Broder and ‘His President’
In “Bush Regains His Footing” (2/16/07), Washington Post columnist David Broder told readers that, “perverse” as it may seem, Bush may actually be “poised for a political comeback.” He “shows signs of renewed energy and is regaining the initiative on several fronts.” And, “more important, he is demonstrating political smarts that even his critics have to acknowledge.” Challenged in an online discussion (WashingtonPost.com, 2/16/07) about whether he was perhaps too “deeply invested” in the Bush White House, Broder bristled, writing, “The notion that I am invested in him is bizarre—unless it is meant to suggest that anyone who would rather see his country and his president succeed than fail is ‘invested’ in him.” For those who don’t equate George Bush’s political fortunes with the success of the country, that probably explains a lot.
Reporter David Leonhardt of the New York Times (1/28/07), commenting on how Virginia Sen. Jim Webb (D-Va.) referred to ever-wealthier elites and “dispossessed workers at the bottom” in his response to George W. Bush’s State of the Union address: “It was the sort of speech that one might have expected during a deep economic slump. Yet it came instead as most workers have started receiving significant pay increases for the first time in years and as polls show that most Americans think the economy has grown stronger. This contrast was arguably the most significant part of the speech.” That’s a good word—”arguably.” Many would “argue,” also, with the idea that they’ve received a “significant pay increase” lately. Here Leonhardt happens to be referencing his own December 8, 2006 Times piece, which trumpeted recent wage gains that, while welcome, might more realistically be called “modest,” particularly after five years of wage stagnation. The article did find one source who called the wage increases “huge”—but that was the White House’s chief economist.
On This Week (2/11/07), ABC’s Sunday morning news show, panelist George Will dismissed claims about rising inequality with a peculiar argument: “Beware of income inequality statistics. I’ll give you a little thought experiment. Forty people are drinking in a bar. Bill Gates walks in. The average income of the people in that bar is a billion dollars. Who cares?” How this “thought experiment” undermined income inequality statistics is difficult to say, since a calculation of the inequality in that imaginary bar would show that, well, one person present controlled virtually all the wealth. That would be an illustration of income inequality and not a dismissal of it. One gets the unmistakable impression that when it comes to inequality, the “who cares?” part of Will’s remark best conveys his thoughts on the matter.
We Will Describe Profits as ‘Super-Fantastic’
Rupert Murdoch announced that Fox will launch a new cable business channel next fall, declaring, “We have long considered the business television market to be underserved.” Murdoch claimed the new channel will be “more business-friendly” than GE-owned CNBC, of which he complained, “They leap on every scandal.” Fox’s Roger Ailes, who will run the new channel, underscored the point, telling the February 9 New York Times, ‘’Many times I’ve seen things on CNBC where they are not as friendly to corporations and profits as they should be.” At Fox, he continued, “we don’t get up every morning thinking business is bad.’’ Here’s an example of the kind of anti-business spin you get from CNBC star Jim Cramer, appearing on the network’s Chris Matthews Show (2/25/07): “Fantastic, the economy. We’re going to have lower interest rates, very low inflation, great employment and fantastic profits. Chris, it is a great time. And the stock market’s telling me that. It hits highs nearly every week.”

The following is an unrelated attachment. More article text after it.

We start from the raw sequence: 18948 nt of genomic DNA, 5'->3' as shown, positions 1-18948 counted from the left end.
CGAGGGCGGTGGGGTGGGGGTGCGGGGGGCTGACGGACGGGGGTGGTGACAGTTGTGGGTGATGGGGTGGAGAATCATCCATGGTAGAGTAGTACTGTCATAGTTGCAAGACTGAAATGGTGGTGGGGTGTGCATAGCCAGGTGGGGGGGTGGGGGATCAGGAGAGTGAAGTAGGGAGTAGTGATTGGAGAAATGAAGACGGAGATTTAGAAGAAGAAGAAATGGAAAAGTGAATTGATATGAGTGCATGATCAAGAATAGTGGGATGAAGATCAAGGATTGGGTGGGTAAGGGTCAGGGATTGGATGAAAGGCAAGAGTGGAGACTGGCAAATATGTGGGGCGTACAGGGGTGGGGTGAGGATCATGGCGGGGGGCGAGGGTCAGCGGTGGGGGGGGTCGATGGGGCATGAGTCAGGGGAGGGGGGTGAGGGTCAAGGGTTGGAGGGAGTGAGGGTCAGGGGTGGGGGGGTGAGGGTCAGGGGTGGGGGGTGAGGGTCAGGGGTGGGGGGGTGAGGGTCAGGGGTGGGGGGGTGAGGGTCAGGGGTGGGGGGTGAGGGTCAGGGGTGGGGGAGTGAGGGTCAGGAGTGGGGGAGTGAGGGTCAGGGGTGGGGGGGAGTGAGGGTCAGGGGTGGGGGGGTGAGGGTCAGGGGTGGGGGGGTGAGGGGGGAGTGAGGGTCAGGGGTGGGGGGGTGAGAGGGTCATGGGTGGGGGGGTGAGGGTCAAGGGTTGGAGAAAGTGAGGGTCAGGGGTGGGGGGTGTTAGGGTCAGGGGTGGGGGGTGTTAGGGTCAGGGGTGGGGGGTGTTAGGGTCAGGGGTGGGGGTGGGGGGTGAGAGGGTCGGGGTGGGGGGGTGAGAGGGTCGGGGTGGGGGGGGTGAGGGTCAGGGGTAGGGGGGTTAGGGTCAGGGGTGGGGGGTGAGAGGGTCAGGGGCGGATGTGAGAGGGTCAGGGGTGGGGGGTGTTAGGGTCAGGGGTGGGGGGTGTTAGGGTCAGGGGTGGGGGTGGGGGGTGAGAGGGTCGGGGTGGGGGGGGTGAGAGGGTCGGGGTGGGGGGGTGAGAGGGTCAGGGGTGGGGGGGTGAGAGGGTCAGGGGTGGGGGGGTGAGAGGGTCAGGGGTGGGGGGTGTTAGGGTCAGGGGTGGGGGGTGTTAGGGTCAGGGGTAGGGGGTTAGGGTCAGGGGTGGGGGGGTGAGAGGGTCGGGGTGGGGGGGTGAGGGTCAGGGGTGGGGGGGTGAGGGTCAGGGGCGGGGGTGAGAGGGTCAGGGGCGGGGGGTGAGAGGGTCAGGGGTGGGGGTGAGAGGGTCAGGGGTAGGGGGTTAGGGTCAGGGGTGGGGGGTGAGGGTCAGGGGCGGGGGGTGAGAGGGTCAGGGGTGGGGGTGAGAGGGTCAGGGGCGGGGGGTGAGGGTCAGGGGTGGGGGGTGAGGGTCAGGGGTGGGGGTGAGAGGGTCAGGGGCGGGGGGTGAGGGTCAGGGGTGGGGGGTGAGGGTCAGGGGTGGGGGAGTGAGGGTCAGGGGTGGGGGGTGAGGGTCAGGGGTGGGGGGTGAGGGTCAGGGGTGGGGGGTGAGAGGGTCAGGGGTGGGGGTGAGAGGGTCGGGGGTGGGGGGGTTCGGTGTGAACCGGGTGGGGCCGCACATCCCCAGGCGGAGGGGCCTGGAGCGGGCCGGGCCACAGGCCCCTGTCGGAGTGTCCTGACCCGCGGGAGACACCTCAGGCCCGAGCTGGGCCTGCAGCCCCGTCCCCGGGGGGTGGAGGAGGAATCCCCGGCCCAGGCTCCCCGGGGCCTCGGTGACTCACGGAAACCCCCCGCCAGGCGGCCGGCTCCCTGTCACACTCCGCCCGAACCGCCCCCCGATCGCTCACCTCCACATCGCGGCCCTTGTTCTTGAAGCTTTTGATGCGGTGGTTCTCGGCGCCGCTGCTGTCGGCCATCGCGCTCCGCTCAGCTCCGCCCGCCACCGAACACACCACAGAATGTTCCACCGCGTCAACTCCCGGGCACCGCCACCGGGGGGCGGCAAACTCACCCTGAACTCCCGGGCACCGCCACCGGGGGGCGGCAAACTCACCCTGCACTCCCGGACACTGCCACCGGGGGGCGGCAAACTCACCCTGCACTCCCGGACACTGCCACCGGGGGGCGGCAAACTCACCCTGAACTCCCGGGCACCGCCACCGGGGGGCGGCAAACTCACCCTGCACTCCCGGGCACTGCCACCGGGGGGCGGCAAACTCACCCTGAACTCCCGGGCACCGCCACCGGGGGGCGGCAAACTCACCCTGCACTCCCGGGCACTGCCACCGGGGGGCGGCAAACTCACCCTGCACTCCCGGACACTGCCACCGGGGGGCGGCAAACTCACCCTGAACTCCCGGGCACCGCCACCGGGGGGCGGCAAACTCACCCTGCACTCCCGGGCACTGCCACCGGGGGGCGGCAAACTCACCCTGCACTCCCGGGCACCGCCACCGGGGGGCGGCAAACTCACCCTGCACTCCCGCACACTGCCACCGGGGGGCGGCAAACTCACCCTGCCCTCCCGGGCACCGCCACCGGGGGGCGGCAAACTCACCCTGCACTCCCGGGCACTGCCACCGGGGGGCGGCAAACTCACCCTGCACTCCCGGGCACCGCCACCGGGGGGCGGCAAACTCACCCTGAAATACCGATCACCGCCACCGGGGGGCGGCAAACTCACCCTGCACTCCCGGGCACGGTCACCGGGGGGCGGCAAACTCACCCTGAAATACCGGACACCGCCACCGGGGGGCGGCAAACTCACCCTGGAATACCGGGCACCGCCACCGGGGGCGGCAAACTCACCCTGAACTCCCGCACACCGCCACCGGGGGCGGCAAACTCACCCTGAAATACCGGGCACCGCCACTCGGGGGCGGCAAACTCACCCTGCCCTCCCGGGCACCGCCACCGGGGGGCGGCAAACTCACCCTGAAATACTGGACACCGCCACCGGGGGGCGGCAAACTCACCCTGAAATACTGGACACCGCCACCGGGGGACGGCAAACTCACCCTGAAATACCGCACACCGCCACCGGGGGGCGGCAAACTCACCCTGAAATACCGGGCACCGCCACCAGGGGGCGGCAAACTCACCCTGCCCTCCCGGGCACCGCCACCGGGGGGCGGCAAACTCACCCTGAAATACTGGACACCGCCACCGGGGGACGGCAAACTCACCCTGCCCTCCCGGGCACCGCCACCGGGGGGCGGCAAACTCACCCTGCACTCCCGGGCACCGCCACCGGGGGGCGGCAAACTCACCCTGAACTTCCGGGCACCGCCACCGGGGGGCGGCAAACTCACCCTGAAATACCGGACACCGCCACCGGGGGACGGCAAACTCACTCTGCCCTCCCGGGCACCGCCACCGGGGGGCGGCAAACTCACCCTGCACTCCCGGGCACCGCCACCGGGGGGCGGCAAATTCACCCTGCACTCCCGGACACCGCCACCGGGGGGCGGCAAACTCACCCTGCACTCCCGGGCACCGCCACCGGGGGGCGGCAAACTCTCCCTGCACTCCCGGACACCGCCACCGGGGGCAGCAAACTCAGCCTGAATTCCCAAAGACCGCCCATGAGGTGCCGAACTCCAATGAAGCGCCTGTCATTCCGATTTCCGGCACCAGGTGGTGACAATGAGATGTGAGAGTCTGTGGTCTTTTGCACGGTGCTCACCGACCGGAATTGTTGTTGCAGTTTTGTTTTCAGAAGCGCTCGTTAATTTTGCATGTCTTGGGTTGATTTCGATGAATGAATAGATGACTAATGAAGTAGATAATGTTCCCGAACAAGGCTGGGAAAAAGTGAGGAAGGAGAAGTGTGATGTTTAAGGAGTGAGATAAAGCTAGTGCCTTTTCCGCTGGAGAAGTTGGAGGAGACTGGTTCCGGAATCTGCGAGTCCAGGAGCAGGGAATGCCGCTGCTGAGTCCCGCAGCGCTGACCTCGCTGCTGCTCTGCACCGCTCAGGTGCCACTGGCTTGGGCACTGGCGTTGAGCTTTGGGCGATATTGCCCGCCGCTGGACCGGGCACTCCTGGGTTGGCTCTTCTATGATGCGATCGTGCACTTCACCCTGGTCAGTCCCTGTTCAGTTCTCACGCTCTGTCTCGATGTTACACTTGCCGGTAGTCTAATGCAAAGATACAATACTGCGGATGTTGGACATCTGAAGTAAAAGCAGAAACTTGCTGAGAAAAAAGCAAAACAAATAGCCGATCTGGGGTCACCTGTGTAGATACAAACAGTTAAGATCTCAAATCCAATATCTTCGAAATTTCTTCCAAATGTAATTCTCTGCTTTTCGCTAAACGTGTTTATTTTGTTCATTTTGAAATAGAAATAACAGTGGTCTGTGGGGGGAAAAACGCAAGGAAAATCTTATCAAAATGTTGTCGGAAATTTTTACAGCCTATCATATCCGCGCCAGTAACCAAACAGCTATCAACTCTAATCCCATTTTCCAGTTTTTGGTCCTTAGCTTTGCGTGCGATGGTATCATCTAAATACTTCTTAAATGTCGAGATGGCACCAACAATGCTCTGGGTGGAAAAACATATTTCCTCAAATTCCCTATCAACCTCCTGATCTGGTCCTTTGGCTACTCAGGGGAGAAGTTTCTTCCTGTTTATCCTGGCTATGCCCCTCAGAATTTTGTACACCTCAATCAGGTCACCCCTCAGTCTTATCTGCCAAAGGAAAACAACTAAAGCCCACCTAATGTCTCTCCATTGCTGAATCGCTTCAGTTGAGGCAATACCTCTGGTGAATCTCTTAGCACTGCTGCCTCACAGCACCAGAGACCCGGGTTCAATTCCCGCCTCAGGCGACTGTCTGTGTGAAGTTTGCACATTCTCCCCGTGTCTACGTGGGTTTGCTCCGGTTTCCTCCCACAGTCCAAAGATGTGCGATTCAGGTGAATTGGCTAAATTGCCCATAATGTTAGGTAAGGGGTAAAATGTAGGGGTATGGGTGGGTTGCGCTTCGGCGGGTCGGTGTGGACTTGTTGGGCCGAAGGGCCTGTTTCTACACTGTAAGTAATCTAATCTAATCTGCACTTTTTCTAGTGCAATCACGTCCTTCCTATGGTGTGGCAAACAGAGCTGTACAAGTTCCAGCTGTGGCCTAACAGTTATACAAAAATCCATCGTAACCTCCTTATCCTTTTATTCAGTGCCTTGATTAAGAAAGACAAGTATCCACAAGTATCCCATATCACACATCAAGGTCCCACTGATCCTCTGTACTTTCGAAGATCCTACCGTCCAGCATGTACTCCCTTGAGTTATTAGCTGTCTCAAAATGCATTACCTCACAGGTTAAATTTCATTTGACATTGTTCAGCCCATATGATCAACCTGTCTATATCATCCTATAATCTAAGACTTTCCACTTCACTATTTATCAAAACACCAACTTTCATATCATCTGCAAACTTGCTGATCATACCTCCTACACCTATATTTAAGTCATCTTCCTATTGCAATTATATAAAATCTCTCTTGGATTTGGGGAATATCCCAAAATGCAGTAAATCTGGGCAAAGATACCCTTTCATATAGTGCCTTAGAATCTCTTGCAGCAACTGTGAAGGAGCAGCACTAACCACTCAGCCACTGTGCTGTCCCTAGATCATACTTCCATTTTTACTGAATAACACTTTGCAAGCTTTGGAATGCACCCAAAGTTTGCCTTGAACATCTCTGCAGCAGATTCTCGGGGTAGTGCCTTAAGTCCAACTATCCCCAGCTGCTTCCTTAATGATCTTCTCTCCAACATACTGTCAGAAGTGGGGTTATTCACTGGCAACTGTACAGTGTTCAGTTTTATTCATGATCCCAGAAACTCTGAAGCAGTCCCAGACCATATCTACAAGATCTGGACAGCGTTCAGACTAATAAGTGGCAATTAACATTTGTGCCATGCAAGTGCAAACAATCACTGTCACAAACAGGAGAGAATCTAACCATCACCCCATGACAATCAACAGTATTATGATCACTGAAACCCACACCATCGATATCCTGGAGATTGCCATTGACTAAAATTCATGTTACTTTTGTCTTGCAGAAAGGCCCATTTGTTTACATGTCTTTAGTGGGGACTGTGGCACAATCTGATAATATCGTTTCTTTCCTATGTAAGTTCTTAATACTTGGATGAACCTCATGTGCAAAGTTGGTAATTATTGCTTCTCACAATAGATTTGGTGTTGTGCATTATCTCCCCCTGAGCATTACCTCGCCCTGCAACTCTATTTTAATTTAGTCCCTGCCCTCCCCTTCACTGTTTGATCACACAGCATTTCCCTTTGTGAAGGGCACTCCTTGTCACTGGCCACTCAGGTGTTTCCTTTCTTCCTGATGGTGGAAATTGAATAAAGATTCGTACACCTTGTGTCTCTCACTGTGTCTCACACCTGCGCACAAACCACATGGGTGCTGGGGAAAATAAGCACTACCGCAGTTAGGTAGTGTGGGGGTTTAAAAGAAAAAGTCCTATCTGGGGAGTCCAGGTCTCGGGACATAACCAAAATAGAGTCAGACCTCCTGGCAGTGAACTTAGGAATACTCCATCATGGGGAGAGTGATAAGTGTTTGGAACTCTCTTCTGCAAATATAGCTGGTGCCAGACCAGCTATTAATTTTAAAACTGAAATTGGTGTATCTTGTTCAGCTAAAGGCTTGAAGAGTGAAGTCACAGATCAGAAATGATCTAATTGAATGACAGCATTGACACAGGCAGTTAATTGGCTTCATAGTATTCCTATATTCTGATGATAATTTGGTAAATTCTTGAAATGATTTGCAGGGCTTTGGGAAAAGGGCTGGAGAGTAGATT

“Oh, There’s a War On!”
“Oh, there’s a war on, there’s a war on. Maybe, just maybe, people are a little weary, Mr. [Anderson] Cooper, of your war coverage, and they’d like a little something else. Maybe that’s why they all thundered to this story. . . . My complaint about this is what you’re listening to when you hear that guy lecture the audience, is you’re listening to news-guy snobbery. Essentially saying, ‘I’m better than you. I know what you want to hear about, but I’m better than that story. I’m too high class for that story. I won’t stoop to what you want to hear about.’ I’m not playing that. People want to hear about the Anna Nicole story, I’m happy to tell them.”
—Fox’s John Gibson (John Gibson Show, 2/23/07) mocking CNN’s Anderson Cooper, who said (360 Degrees, 2/22/07) that when he watches coverage of dead model Anna Nicole Simpson he wants to shout, “There’s a war on!”
Marijuana, Meth—What’s the Difference?
The February 6 USA Today carried an article with a warning to parents: “Caution: Marijuana May Not Be Lesser Evil.” If you thought pot smoking was less harmful than, say, crystal meth, think again—because pot smoking can lead to crystal meth. The story ended with a 25-year-old saying of marijuana, “You never know where it’s going to lead you. . . . You don’t know that you’re not going to become an addict, so it’s not worth the risk.” The article was essentially an argument by anecdote, and when it comes to health-related questions, that’s about as reliable as a mood ring. The lazy reporting was especially troubling when there is some useful data on the question: A recent 12-year study by the University of Pittsburgh (American Journal of Psychiatry, 12/06) concluded that marijuana was not a gateway drug that causes substance abuse problems, finding instead that environmental factors—like what kind of neighborhood a kid grows up in—were far more important. But this recent study, on the precise subject of the article, went unmentioned. And for good reason, since it would have undermined the whole piece.